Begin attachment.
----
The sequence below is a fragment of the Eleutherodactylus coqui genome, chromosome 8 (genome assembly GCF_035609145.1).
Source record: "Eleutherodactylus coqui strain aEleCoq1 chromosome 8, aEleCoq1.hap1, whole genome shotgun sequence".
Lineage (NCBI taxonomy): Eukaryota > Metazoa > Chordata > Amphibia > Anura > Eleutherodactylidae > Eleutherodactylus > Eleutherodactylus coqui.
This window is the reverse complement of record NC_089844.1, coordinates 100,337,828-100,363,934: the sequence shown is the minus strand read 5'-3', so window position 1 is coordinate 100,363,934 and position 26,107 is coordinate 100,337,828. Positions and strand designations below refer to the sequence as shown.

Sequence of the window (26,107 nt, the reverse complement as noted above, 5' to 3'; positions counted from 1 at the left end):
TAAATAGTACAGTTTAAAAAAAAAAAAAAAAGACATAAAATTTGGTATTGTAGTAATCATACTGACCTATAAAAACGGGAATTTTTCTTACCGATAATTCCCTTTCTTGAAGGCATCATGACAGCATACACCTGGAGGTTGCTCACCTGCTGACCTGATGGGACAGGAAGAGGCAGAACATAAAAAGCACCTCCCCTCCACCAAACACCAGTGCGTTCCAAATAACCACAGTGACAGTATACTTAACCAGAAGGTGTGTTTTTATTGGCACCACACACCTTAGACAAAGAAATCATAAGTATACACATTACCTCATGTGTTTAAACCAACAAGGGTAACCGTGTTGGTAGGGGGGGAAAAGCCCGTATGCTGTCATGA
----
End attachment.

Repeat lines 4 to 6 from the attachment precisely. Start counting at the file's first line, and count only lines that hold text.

This window is the reverse complement of record NC_089844.1, coordinates 100,337,828-100,363,934: the sequence shown is the minus strand read 5'-3', so window position 1 is coordinate 100,363,934 and position 26,107 is coordinate 100,337,828. Positions and strand designations below refer to the sequence as shown.

Sequence of the window (26,107 nt, the reverse complement as noted above, 5' to 3'; positions counted from 1 at the left end):
TAAATAGTACAGTTTAAAAAAAAAAAAAAAAGACATAAAATTTGGTATTGTAGTAATCATACTGACCTATAAAAACGGGAATTTTTCTTACCGATAATTCCCTTTCTTGAAGGCATCATGACAGCATACACCTGGAGGTTGCTCACCTGCTGACCTGATGGGACAGGAAGAGGCAGAACATAAAAAGCACCTCCCCTCCACCAAACACCAGTGCGTTCCAAATAACCACAGTGACAGTATACTTAACCAGAAGGTGTGTTTTTATTGGCACCACACACCTTAGACAAAGAAATCATAAGTATACACATTACCTCATGTGTTTAAACCAACAAGGGTAACCGTGTTGGTAGGGGGGGAAAAGCCCGTATGCTGTCATGA